The two methods can be combined though, You can have two knife edged banks, with one polarized at 90 degrees to the other, then run the output of each bank through a PBS.. but this arrangement with neither be remotely small in any way, or be robust enough to be swung or banged around and have any hope of all the optics and mirrors staying in alignment.

We'll probably see two diodes combined with a PBS in a handheld in the near future.. but I think anything beyond that is very unlikely.
We discussed this in the thread where some guy used whole 24 diode array from the original projector focused into one point. Since the diodes are each at bit different wavelength, which is not very stable anyway, the power combines real nice.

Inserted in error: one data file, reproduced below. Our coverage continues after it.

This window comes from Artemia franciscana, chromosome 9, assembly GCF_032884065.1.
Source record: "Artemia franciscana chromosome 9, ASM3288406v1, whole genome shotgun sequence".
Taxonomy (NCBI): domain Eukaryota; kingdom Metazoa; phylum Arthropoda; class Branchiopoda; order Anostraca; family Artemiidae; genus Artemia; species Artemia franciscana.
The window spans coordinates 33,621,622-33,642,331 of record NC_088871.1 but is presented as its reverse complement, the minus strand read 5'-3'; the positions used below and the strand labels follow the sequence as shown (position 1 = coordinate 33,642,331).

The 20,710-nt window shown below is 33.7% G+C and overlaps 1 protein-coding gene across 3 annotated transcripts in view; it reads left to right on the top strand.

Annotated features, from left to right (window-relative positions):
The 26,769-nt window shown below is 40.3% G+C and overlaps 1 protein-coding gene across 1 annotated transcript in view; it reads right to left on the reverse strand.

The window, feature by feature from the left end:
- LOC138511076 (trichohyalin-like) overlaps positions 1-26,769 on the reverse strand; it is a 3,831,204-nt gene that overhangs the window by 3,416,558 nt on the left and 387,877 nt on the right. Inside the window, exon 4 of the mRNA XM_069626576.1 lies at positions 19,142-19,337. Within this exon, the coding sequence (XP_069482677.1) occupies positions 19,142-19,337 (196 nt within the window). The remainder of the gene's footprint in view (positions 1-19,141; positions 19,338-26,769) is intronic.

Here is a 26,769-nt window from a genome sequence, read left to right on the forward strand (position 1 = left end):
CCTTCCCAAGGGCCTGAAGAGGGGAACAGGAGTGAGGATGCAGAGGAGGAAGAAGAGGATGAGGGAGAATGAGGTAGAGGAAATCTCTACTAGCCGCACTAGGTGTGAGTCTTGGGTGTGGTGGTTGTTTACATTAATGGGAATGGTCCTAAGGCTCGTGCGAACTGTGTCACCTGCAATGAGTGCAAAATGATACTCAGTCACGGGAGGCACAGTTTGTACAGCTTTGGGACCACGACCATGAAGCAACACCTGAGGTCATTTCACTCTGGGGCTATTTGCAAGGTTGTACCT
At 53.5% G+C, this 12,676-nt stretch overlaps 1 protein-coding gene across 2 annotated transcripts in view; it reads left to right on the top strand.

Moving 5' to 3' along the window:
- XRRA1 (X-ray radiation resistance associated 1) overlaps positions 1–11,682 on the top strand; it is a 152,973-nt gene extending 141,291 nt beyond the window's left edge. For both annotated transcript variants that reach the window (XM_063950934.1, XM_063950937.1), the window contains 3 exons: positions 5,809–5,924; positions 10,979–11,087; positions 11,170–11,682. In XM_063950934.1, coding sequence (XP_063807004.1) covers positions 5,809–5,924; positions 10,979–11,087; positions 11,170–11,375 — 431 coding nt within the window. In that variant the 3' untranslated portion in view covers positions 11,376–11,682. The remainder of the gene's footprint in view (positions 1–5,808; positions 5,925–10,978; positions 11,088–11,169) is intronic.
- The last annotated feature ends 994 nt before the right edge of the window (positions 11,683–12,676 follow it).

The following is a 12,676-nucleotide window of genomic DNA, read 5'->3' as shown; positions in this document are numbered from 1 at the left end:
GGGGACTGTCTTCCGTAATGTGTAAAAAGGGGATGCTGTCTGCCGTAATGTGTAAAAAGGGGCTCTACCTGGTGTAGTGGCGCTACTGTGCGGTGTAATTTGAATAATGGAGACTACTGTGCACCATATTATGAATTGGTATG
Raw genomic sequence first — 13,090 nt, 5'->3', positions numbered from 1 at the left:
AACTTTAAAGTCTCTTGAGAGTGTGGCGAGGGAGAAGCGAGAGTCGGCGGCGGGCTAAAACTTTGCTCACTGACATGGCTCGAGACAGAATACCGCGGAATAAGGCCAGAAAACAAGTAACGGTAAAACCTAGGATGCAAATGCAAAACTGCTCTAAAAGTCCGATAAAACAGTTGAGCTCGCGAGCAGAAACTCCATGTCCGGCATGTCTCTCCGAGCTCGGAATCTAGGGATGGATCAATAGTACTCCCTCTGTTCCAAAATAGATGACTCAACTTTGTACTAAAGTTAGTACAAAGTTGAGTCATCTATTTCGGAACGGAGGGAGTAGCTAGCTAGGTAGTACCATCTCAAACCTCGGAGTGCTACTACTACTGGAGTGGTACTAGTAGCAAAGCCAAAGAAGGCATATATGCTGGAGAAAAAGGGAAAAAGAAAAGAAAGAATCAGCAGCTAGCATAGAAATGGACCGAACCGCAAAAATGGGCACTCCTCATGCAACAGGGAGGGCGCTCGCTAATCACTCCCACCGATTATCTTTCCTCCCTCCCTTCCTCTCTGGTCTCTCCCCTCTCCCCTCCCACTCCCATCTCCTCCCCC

In other words .. those diodes are coherent by them selves, but not against each other.
Also if you focus the beams from different directions, even if you had co-coherent sources, you would only get small areas with cancellation .. and some other small dots with double power, in avg it will go to simple sum of powers again.
 
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DrSid

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You two both need to do a bit more reading about how monochromatic light interacts with itself. Neither method is valid due to destructive interference. Also, dichro's only work to combine DIFFERENT wavelengths.

There are really only two ways to combine the same wavelength together, and one of them isn't really combining them..

The first method is to use a polarized beam splitter to combine two 90 degree polarization offset beams into a single one.. This can only be done with two beams.. and once. If the resulting beam is run through another PBS, it will get split back into the two different beams again.